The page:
Physiokey – specificity of treatment. The unique waveform uses feedback to detect areas on the skin that are neurologically related to areas of injured tissue.
TENS – non-specific treatment. Electrodes are placed on or around the area on the skin that is painful. There is no feedback so no detection of injured tissue.
Physiokey – unique waveform. Pulsed, damped, sinusoidal and skin-impedance sensitive. High amplitude and very short pulse width of the waveform prevents adaptation to the impulse. No two waveforms are the same.
TENS – waveforms typically square, spiked or sine, mono-phasic or bi-phasic and are repetitive. Adaptation typically occurs due to repetitive stimulation and long pulse duration.
Physiokey – highly effective. Treatment time can be as little as little as 5 minutes.
TENS – requires prolonged use for effect.
Does Physiokey combine with other therapies?
Physiokey combines with most known therapies very well. There has never been any reported adverse outcome. So it can be effectively combined with massage, reflexology, Reiki or any other natural healing therapy.
What is the Key-phoresis mode?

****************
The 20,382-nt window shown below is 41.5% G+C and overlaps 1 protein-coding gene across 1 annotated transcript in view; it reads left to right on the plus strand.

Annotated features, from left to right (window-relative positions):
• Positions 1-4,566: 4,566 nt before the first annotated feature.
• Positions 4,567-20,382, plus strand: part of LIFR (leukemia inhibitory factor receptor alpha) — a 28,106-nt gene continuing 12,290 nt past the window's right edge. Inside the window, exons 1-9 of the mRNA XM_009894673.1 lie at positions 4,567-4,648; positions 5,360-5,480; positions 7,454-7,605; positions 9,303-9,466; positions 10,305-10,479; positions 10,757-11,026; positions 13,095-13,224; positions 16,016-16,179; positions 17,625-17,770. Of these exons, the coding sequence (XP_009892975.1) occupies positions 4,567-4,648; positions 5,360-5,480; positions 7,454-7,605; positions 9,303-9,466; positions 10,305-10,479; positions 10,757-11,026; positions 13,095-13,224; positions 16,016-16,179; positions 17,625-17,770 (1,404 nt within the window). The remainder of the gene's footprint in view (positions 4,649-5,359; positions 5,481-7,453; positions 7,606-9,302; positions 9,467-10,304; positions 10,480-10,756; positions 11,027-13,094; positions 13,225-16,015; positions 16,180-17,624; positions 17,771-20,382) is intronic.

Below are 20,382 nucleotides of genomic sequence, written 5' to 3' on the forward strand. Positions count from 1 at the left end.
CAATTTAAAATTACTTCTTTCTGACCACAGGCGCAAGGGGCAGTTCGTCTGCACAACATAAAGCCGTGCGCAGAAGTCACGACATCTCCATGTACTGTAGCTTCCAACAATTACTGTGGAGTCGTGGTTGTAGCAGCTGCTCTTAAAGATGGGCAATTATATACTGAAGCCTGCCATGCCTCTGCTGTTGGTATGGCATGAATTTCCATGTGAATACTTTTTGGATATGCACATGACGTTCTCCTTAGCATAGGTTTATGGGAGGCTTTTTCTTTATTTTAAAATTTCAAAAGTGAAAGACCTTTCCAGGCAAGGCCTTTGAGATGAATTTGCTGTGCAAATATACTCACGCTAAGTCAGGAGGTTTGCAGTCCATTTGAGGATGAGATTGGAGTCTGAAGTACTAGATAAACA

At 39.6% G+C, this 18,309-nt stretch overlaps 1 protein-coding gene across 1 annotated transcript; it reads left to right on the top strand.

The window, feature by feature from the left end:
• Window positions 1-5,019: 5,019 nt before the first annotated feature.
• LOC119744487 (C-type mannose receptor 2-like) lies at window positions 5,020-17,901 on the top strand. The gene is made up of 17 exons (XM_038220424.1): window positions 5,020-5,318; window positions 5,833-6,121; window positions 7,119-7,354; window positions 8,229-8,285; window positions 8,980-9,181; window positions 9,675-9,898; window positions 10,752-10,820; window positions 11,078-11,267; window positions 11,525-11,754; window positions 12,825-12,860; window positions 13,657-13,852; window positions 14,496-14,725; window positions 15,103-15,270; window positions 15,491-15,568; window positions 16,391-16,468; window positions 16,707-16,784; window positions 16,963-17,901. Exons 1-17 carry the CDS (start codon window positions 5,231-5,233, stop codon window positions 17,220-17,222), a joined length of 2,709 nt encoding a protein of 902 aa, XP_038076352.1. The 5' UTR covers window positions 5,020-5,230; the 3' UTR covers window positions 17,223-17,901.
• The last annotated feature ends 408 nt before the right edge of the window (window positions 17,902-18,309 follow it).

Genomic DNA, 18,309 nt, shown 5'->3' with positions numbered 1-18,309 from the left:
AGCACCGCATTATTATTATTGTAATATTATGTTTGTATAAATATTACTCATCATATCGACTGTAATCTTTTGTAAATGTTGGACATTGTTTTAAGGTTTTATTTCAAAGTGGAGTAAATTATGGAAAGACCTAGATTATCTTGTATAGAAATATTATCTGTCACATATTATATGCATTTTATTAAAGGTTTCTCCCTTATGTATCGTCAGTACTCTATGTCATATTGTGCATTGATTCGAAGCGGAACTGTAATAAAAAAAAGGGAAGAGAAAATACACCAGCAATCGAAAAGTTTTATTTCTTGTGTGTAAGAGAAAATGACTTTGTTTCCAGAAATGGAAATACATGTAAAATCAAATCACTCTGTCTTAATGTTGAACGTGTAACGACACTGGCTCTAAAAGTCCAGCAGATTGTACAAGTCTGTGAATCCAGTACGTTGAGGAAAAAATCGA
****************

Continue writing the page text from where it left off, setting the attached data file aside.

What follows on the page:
The key-phoresis mode is a modified iontophoretic mechanism to facilitate the absorption of external substances such as creams, lotions and gels. Iontophoresis is the introduction of various ions (charged particles) into the skin by the means of electricity. It is a means of delivery that ensures a local dose of the substance in the treatment area while minimising the exposure to the rest of the body. It is a convenient, safe, non-invasive route for delivery of creams, lotions, or gels for optimum local effects. The technique uses an electric current to deliver a medium (cream or gel) through the skin. The ions are driven into the skin via the pores – hair follicles, sweat gland ducts – rather than through the stratum corneum per se (the stratum has a high resistance, thus limited current passes through it – the ducts are lower resistance, will allow greater passage of current, thus the route of preference).
When the key-phoresis mode is activated, the device creates a small electrical current that drives the charged particles of the cream from the delivery electrode into the skin.
What is the Key-phoresis mode used for?
Using the key-phoresis mode at the end of the Physiokey treatment session allows short term administration of analgesic creams and may provide an alternative to hypodermic injection of corticosteroids, as well as avoiding the associated discomfort of needle insertion at an already tender area of tissue. For example low back pain, often a well-localised condition, is appropriate for key-phoresis over the affected painful site, in order to apply the analgesic cream/gel. It can also be used in Facials to allow the creams or gels to be absorbed deeply into the skin whilst massaging and stimulating underlying musculature.
Pam has trained in the Physiokey with Debra Graham of The Pain Relief Centre.